Leona Lewis Spirit (J Records)
Leona Lewis has quickly developed a huge gay following, and no wonder. She resembles a particularly gorgeous cross-dresser – a fact that’s no doubt made marketing to both the male and female gay demographic a helluva lot easier. How does any of that relate to her first single, “Bleeding Love”? Only her personal physician knows the answer to that question.
Vocally, though, she’s like a slightly non-descript Mariah: better on softer passages, like the introduction to “I Will Be,” and less prone to swooping/whooping histrionics during belt-it-out sections – although she does attempt to pierce the sky a few times during the closing moments of “Take a Bow.” The material, meanwhile, is as generically divalicious as executive producers Clive Davis and Simon Cowell can make it – and that’s pretty damn generically divalicious.
Clearly, Lewis’ look is a lot more distinctive than her sound. If any movie producers out there thinking about remaking The Crying Game, call her first. -- Michael Roberts
Jackie Greene Giving Up the Ghost (429 Records)
Singer-songwriter Greene is the sort of artist who’s easy to underrate. Since his songs utilize standard elements drawn from rock and soul, and because his voice has an instantly recognizable feel, he may come across like a mere journeyman as opposed to a unique talent. Yet the sturdiness of his material and the skill with which he puts it across makes him worthy of more praise than seems deserved at first blush.
Giving Up the Ghost is nothing if not consistent. Every tune offers tangible pleasures, including the slinky, insinuating “Animal,” the loping “I Don’t Live in a Dream,” the heartland-happy “Follow You” and more. Greene’s singing recalls plenty of R&B loving white boys before him, including Peter Wolf, but he puts his all into each syllable whether he’s rasping quietly while delivering “Prayer for Spanish Harlem” or wailing “Come on!” at the conclusion of the blues-rocking “Ghosts of Promised Lands.”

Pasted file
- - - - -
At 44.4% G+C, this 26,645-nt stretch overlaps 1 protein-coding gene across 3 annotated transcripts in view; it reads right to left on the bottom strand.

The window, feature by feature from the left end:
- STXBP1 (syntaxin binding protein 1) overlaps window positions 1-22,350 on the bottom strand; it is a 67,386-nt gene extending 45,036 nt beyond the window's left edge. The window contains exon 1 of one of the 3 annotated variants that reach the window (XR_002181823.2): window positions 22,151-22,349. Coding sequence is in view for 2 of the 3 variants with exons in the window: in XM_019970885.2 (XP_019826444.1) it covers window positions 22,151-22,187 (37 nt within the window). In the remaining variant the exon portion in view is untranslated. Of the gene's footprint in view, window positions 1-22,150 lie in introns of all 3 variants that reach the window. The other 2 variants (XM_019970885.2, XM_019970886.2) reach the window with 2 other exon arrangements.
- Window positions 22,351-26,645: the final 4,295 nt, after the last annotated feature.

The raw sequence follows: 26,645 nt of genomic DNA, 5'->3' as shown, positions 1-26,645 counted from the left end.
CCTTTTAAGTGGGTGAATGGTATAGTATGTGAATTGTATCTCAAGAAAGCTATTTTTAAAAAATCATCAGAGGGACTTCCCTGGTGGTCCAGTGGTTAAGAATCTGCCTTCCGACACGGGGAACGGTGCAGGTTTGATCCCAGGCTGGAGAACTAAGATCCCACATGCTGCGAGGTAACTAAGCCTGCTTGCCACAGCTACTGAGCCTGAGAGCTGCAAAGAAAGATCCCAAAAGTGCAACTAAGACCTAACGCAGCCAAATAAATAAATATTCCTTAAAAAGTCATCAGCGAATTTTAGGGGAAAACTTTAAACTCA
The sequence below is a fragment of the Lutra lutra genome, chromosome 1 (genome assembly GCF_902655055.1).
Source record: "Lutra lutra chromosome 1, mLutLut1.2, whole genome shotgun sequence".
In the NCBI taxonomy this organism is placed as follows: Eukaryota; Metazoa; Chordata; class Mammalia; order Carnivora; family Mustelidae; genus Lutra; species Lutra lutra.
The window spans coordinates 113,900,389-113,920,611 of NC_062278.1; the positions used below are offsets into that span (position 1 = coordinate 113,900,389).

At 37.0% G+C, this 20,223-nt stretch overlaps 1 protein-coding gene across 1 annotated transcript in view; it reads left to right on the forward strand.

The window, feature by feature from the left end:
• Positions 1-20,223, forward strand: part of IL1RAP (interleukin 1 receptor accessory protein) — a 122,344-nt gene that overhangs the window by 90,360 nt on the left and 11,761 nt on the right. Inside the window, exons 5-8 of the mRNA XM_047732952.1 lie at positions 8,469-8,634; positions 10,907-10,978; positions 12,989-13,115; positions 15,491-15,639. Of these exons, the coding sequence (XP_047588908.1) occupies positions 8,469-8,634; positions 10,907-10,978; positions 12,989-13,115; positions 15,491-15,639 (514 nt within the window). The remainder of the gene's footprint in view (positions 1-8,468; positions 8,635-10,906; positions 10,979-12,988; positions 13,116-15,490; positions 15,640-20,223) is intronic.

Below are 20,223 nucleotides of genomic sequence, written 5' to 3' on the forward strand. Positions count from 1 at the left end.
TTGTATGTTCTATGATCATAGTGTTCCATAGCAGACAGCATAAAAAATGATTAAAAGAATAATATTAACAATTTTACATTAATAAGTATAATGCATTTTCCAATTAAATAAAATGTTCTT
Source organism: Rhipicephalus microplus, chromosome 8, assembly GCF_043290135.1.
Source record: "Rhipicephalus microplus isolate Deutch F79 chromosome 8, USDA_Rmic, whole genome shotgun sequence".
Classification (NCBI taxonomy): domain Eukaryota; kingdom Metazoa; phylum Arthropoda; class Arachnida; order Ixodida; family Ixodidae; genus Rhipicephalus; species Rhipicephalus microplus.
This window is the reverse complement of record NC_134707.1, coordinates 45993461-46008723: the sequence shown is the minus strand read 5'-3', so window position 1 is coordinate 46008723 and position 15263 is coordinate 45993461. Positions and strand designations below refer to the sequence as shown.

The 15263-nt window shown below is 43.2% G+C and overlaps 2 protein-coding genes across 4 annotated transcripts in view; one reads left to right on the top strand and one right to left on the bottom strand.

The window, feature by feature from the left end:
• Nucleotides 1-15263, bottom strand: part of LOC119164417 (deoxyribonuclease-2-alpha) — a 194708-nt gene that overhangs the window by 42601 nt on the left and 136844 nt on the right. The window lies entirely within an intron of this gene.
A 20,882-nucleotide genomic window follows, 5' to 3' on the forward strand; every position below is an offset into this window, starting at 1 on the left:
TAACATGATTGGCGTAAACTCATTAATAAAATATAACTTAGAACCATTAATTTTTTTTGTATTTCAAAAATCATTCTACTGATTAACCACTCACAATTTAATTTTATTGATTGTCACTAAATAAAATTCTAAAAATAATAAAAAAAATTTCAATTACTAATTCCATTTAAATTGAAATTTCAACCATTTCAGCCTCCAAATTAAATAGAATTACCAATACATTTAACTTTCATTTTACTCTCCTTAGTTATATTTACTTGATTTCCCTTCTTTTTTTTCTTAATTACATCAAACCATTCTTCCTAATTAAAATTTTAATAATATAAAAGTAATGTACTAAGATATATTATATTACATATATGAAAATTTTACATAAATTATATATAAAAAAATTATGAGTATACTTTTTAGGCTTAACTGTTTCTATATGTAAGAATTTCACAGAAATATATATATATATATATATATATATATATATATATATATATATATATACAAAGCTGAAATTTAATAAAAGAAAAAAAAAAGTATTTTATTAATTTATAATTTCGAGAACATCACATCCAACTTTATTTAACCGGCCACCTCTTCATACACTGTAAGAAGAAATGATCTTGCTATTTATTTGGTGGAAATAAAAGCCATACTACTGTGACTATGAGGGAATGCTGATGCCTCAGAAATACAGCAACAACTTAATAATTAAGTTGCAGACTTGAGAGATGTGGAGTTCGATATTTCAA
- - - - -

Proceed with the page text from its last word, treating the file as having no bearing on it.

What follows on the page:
On his latest, Greene doesn’t take listeners to new places. But he makes the visit worthwhile anyhow. -- Roberts
Various artists African Party (Putumayo World Music)
Since 1993, the Putumayo imprint has specialized in compiling music from various far-flung locales. But rather than trying to find the absolute finest examples of a given nation's musical art, assemblers seem to make selections with accessibility in the forefront of their mind. As such, the sets work better as introductions for somewhat timid listeners who are testing certain waters for the first time, as opposed to people with more adventurous instincts.
That’s the case again with African Party, which draws on artists who operate “from South Africa to the Ivory Coast,” according to the disc’s jacket. Even though Sekouba Bambino’s “Famou,” Oliver Mtukudzi’s “Kunze Kwadoka,” Chiwoniso’s “Nguva Yekufara” and the rest boast their share of charms, they’re also slick and safe. They don’t offend and they sound nice in the background, but they only give a hint of the joy and excitement sounds from the region can convey.
This Party should have been a lot more fun. -- Roberts
If you like this story, consider signing up for our email newsletters.
SHOW ME HOW
You have successfully signed up for your selected newsletter(s) - please keep an eye on your mailbox, we're movin' in!
Monade Monstre Cosmic (Too Pure)
Stereolab is reportedly very much alive, with a new album due this August. In the meantime, though, fans will be able to get a new-music fix from Monade, led by Stereolab vocalist Latetia Sadier, which borrows liberally from the group’s well-established template while giving the music as a whole a somewhat dreamier feel. “Etoile,” for instance, dials down the hyperkinetic tempo of many Stereolab airs in favor of a comparatively placid arrangement, and although “Lost Language” quickens the pace, accoutrements like an electro-by-way-of-Philadelphia International synth-string arrangement soften the edge that makes ‘Lab work thrilling to some listeners but rather jarring to others.
Of course, Stereolab has lost much of its ability to jolt in recent years, with works such as 2004’s Margerine Eclipse failing to build on the buzz established by exhilarating early ‘90s efforts such as Emperor Tomato Ketchup – a situation that Sadier’s mellowness may partly explain. Instead of throwing herself into a project totally unlike her main gig, she’s come up with a minor variation. For that reason, it’s difficult to get too worked up about Monstre Cosmic – but Sadier is an interesting-enough performer to turn this busman’s holiday into a mildly diverting stopgap. -- Roberts